Sporting a thick mane and tail, the animal has muscular legs, a deep chest, and looks a lot like a Thoroughbred, but for its medium to long frame. You can mistake a Standardbred for a Thoroughbred quite easily as it has the same refined head.
A little heavier than a Thoroughbred, this is a medium-build horse. Friendly and easy to train, these horses are great to work with for breeders and racehorse jockeys.
Breeds That Make Up The Standardbred
Horse breeds that have largely contributed to the foundation stock of the horse breed of Standardbred include the following:
- Pacer Horses – The Canadian and Narrangansett Pacer horses
- Thoroughbred Horses
- Trotters – The Norfolk Trotter is one of the characteristic foundation breeds of the Standardbred.
Hambletonian 10, acknowledged as having ancestry from a horse called “Messenger” is also thought to have been, in some way, linked to the Standardbred’s breeding roots.
What Do They Look Like?
Relative to Thoroughbreds, these may not seem as imposing, but they are very impressive to look at. They are mostly bay, brown or black, but you can see some chestnut-colored and gray horses too. Some may be roan. These are prized as the colors are rarer for Standardbred horses.
Weighing in at 800 – 1,000 pounds (0.45 ton) on average, you can find bulkier animals also. Straight and refined heads mark their typical features, and give them a regal look. With broad foreheads, strong shoulders and large nostrils, you can’t mistake a Standardbred. The horse is known by its normally shallow mouth, and robust musculature in a long body type.
Where Do They Live?
The breed was developed and bred in North America originally, though its antecedents may be traced back to England.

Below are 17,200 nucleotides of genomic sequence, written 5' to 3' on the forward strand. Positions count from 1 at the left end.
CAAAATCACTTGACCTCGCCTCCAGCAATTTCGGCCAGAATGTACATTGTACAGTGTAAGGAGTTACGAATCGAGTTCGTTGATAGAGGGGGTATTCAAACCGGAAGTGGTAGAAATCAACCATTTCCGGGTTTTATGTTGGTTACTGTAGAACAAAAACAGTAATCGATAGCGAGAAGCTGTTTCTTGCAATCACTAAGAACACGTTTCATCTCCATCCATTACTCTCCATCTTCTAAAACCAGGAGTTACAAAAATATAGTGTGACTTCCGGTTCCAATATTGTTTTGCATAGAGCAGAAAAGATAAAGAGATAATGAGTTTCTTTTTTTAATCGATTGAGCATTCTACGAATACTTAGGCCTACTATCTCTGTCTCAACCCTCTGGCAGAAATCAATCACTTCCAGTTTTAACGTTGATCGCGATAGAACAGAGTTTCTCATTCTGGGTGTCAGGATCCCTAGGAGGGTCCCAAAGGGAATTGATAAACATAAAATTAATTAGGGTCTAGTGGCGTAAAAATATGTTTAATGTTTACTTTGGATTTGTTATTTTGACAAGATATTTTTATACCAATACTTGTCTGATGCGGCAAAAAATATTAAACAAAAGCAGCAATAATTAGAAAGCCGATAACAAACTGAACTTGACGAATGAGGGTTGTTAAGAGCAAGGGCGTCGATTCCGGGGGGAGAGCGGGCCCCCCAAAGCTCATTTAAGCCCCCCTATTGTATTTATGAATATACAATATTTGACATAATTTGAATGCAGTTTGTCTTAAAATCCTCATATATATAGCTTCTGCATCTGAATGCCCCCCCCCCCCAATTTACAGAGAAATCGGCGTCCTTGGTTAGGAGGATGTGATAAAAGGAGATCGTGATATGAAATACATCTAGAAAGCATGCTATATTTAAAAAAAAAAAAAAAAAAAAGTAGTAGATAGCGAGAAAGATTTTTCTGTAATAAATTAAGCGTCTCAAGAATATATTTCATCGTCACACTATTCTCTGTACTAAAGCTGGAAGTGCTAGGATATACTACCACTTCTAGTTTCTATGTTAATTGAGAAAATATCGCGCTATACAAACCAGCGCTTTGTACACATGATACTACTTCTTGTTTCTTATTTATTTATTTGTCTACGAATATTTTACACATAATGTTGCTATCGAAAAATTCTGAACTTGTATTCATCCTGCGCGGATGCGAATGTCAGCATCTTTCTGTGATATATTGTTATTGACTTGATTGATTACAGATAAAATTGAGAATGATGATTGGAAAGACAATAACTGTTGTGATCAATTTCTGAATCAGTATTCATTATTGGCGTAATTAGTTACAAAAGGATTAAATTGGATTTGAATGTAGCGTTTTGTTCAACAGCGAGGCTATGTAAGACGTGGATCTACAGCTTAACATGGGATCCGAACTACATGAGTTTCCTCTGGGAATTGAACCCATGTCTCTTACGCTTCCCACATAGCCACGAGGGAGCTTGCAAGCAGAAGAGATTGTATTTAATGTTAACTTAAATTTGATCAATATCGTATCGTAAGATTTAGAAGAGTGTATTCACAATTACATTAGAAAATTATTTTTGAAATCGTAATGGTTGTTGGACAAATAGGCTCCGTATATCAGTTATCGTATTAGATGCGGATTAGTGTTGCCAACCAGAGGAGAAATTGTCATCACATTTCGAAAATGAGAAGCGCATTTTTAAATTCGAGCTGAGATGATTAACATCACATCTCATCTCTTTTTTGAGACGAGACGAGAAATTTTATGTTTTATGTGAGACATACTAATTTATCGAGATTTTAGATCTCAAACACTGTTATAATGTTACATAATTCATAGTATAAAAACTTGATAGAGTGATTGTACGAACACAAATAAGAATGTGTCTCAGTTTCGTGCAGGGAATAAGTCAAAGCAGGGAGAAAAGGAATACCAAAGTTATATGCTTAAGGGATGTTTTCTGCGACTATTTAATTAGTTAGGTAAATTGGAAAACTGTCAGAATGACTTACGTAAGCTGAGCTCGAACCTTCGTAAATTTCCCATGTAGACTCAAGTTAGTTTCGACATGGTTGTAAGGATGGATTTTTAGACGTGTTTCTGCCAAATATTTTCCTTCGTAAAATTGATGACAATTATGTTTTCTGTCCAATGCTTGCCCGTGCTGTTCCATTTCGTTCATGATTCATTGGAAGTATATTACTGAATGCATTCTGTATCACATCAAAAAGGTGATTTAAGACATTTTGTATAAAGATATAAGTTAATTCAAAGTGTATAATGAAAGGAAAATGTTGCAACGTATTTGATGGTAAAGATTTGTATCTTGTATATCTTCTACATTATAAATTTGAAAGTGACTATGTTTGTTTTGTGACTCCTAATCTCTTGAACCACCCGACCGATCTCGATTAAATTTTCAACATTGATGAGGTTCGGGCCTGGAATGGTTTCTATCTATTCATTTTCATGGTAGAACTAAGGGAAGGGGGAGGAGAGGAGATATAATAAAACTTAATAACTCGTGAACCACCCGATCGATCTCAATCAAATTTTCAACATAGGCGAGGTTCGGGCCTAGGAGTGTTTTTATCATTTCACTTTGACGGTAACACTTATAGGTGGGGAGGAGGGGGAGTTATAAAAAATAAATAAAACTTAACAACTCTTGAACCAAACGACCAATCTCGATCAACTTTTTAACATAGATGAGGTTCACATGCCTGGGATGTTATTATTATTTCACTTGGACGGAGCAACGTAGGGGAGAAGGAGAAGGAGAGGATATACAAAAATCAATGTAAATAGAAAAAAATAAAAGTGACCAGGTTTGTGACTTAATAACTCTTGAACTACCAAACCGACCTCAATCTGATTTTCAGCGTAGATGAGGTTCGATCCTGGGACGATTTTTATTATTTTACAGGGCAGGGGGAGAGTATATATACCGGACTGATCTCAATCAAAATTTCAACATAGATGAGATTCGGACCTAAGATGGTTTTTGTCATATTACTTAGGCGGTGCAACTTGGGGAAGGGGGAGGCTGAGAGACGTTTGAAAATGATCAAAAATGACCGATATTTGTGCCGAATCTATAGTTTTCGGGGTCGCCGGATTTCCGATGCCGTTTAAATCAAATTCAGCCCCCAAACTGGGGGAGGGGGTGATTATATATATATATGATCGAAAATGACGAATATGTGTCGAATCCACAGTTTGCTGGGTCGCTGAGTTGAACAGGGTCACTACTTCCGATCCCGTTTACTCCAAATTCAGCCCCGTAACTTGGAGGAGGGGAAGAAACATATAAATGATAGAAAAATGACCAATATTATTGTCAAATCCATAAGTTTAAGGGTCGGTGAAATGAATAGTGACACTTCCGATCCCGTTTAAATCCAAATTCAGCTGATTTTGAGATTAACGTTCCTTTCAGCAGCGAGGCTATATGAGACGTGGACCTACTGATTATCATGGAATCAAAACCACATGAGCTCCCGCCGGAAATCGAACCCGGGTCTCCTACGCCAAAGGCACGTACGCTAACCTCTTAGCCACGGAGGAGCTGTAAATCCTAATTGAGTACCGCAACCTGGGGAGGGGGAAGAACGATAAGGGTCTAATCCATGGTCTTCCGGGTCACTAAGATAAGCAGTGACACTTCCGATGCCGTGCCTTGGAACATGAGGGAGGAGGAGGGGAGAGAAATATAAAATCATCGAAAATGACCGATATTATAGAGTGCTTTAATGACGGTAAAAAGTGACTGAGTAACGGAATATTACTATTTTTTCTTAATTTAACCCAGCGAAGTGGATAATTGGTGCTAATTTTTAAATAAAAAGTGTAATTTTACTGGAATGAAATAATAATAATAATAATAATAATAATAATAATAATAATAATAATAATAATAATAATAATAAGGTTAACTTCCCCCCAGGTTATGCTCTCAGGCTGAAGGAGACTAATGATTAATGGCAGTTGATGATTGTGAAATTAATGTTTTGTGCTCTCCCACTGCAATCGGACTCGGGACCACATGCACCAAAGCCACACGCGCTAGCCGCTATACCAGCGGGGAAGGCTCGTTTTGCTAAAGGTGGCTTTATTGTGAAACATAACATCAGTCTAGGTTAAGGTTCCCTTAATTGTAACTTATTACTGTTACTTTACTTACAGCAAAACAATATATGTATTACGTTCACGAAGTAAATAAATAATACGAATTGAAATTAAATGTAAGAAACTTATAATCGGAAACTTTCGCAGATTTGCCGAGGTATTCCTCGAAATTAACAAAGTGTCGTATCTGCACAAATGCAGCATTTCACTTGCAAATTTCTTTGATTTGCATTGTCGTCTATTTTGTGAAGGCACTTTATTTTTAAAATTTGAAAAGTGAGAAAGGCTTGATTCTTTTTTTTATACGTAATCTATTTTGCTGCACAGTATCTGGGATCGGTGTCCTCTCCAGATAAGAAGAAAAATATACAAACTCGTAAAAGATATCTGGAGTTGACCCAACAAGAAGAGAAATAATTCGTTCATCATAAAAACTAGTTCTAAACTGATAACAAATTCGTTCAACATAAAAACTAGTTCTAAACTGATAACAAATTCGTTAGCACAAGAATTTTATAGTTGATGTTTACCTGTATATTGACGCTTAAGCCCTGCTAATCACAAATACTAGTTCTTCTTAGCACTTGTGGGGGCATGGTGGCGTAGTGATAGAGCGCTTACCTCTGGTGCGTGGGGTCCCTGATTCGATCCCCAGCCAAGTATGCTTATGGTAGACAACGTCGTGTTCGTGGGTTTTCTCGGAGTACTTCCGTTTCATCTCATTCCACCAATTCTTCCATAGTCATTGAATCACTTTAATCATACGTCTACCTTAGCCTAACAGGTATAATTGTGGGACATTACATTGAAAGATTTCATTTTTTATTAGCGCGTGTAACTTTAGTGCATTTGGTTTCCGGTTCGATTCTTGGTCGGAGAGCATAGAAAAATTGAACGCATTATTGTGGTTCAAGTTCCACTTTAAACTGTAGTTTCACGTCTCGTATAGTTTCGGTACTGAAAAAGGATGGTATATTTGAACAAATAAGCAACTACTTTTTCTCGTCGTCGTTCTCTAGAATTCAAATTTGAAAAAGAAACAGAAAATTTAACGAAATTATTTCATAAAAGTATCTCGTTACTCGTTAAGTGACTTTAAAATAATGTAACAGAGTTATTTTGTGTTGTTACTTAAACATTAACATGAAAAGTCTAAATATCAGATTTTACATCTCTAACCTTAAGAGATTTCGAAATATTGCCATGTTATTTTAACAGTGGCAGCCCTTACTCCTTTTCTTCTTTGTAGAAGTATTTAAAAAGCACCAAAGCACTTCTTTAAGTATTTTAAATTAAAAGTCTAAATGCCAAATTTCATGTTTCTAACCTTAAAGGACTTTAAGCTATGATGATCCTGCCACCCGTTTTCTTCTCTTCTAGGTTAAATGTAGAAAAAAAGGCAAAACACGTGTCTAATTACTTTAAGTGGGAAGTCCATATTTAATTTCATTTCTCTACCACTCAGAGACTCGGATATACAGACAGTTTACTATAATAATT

These solid, well-built, dependable horses are bred all over the world now, and they are prized by many stud farms as the racehorses of choice. They have amenable dispositions and are trained with ease.
How Long Do They Live?
On average, a racehorse lives 22 to 28 years, and this depends on a lot of factors. The lifespan of a horse is determined by genetics, the way it lives and diet.
Today’s Standardbred is much more likely to outlive its predecessor, even if it is trained for the tough racetrack. It is believed that heavier horses don’t outlive their lightweight counterparts, but a Standardbred can live up to 30 years, and this is considered a long lifespan for any horse. A healthy diet can add years to a horse’s life, genetics aside.
How Fast Are They?
Standardbred horses are made for speed. They clock average speeds at 30 miles per hour (48.28 km/h), so make excellent race horses and competitive animals. In a harness race, dashing against the clock, a Standardbred, Lee Axworthy made a mile in just under 2 minutes, trotting. Other horses make the same statistics at a gallop.
Are They Good For Beginners?
As far as behavior goes, Standardbred horses are quite calm and take to human company. Nonetheless, most are trained for racing from a young age, so if you’re considering general riding, then beginners will find them too fast. Former racehorses are used to trotting at very swift speeds – this is almost reflexive to these horses. Nonetheless, former racehorses can be untrained by expert equine trainers.
These horses require typical grooming and maintenance. Brushing them regularly so that dead hair and dirt is removed should be a daily routine. Hooves need to be cleaned on a daily basis too, as debris get stuck and create foot issues later.
How Much Do They Cost?
Standardbreds can cost up to 5,000 USD on average, provided you opt for a reputed breed with official documents that validate lineage. Prices vary according to age, pedigree, health and training.
Former racehorses, passed their prime, will be cheaper to buy. When buying a new horse, ask for details of the horse’s history.
Born in 1849, the American Hambiltonian 10 has earned a name among Standardbreds and people who love these horses. Officially acknowledged as the founding sire of the breed in North America, this horse was unique as it had an unusually tall build. With long hind legs, the horse propelled himself swiftly forward at a trot. Race-friendly, he was, during his time, the most sought-after racehorse in the United States of America. The road of the place of his burial is called “Hambiltonian Avenue”.
Another noteworthy Standardbred was called “Dan Patch”. Accomplishing many wins in races, this horse made headlines at the turn of the 20th century. For more than 30 years, his record was unbroken.
These are popular horses, and some that have been untrained partake in special competitions under saddle and harness.